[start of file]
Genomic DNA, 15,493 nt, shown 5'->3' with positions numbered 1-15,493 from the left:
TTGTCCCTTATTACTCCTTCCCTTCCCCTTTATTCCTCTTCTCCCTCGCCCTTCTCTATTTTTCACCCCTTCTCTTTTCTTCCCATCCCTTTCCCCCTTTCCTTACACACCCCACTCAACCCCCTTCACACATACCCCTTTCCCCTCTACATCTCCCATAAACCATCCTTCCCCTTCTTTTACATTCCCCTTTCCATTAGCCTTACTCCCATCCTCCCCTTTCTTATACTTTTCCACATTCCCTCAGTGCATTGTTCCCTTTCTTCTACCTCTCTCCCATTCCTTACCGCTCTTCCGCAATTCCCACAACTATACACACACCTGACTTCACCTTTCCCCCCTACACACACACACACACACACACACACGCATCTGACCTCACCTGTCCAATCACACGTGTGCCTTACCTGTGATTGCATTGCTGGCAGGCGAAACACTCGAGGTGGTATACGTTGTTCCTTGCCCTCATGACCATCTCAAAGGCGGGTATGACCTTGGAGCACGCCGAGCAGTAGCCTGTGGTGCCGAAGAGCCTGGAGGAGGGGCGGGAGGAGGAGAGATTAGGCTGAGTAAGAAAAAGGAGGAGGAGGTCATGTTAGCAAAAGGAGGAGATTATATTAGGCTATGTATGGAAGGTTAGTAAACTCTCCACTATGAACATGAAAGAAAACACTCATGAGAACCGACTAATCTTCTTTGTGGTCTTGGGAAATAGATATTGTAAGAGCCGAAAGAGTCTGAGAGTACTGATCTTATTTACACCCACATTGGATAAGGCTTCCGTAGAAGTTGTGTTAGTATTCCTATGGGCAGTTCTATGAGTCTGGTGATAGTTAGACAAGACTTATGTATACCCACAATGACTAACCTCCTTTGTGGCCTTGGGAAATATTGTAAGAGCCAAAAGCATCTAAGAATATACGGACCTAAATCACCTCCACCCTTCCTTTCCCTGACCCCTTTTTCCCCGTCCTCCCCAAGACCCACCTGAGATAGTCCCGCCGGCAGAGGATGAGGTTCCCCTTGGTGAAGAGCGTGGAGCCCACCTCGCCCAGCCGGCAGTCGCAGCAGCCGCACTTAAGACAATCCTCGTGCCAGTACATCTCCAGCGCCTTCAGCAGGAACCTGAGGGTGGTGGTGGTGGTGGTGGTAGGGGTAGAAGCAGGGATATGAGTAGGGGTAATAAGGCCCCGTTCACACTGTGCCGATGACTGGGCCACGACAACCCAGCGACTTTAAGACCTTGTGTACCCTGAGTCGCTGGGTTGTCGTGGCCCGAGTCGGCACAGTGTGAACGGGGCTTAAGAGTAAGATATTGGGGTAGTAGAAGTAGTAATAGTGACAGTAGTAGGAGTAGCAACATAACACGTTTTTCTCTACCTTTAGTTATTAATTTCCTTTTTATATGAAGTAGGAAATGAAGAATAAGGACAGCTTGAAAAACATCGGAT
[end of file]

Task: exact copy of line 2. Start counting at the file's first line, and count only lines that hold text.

TTGTCCCTTATTACTCCTTCCCTTCCCCTTTATTCCTCTTCTCCCTCGCCCTTCTCTATTTTTCACCCCTTCTCTTTTCTTCCCATCCCTTTCCCCCTTTCCTTACACACCCCACTCAACCCCCTTCACACATACCCCTTTCCCCTCTACATCTCCCATAAACCATCCTTCCCCTTCTTTTACATTCCCCTTTCCATTAGCCTTACTCCCATCCTCCCCTTTCTTATACTTTTCCACATTCCCTCAGTGCATTGTTCCCTTTCTTCTACCTCTCTCCCATTCCTTACCGCTCTTCCGCAATTCCCACAACTATACACACACCTGACTTCACCTTTCCCCCCTACACACACACACACACACACACACACGCATCTGACCTCACCTGTCCAATCACACGTGTGCCTTACCTGTGATTGCATTGCTGGCAGGCGAAACACTCGAGGTGGTATACGTTGTTCCTTGCCCTCATGACCATCTCAAAGGCGGGTATGACCTTGGAGCACGCCGAGCAGTAGCCTGTGGTGCCGAAGAGCCTGGAGGAGGGGCGGGAGGAGGAGAGATTAGGCTGAGTAAGAAAAAGGAGGAGGAGGTCATGTTAGCAAAAGGAGGAGATTATATTAGGCTATGTATGGAAGGTTAGTAAACTCTCCACTATGAACATGAAAGAAAACACTCATGAGAACCGACTAATCTTCTTTGTGGTCTTGGGAAATAGATATTGTAAGAGCCGAAAGAGTCTGAGAGTACTGATCTTATTTACACCCACATTGGATAAGGCTTCCGTAGAAGTTGTGTTAGTATTCCTATGGGCAGTTCTATGAGTCTGGTGATAGTTAGACAAGACTTATGTATACCCACAATGACTAACCTCCTTTGTGGCCTTGGGAAATATTGTAAGAGCCAAAAGCATCTAAGAATATACGGACCTAAATCACCTCCACCCTTCCTTTCCCTGACCCCTTTTTCCCCGTCCTCCCCAAGACCCACCTGAGATAGTCCCGCCGGCAGAGGATGAGGTTCCCCTTGGTGAAGAGCGTGGAGCCCACCTCGCCCAGCCGGCAGTCGCAGCAGCCGCACTTAAGACAATCCTCGTGCCAGTACATCTCCAGCGCCTTCAGCAGGAACCTGAGGGTGGTGGTGGTGGTGGTGGTAGGGGTAGAAGCAGGGATATGAGTAGGGGTAATAAGGCCCCGTTCACACTGTGCCGATGACTGGGCCACGACAACCCAGCGACTTTAAGACCTTGTGTACCCTGAGTCGCTGGGTTGTCGTGGCCCGAGTCGGCACAGTGTGAACGGGGCTTAAGAGTAAGATATTGGGGTAGTAGAAGTAGTAATAGTGACAGTAGTAGGAGTAGCAACATAACACGTTTTTCTCTACCTTTAGTTATTAATTTCCTTTTTATATGAAGTAGGAAATGAAGAATAAGGACAGCTTGAAAAACATCGGAT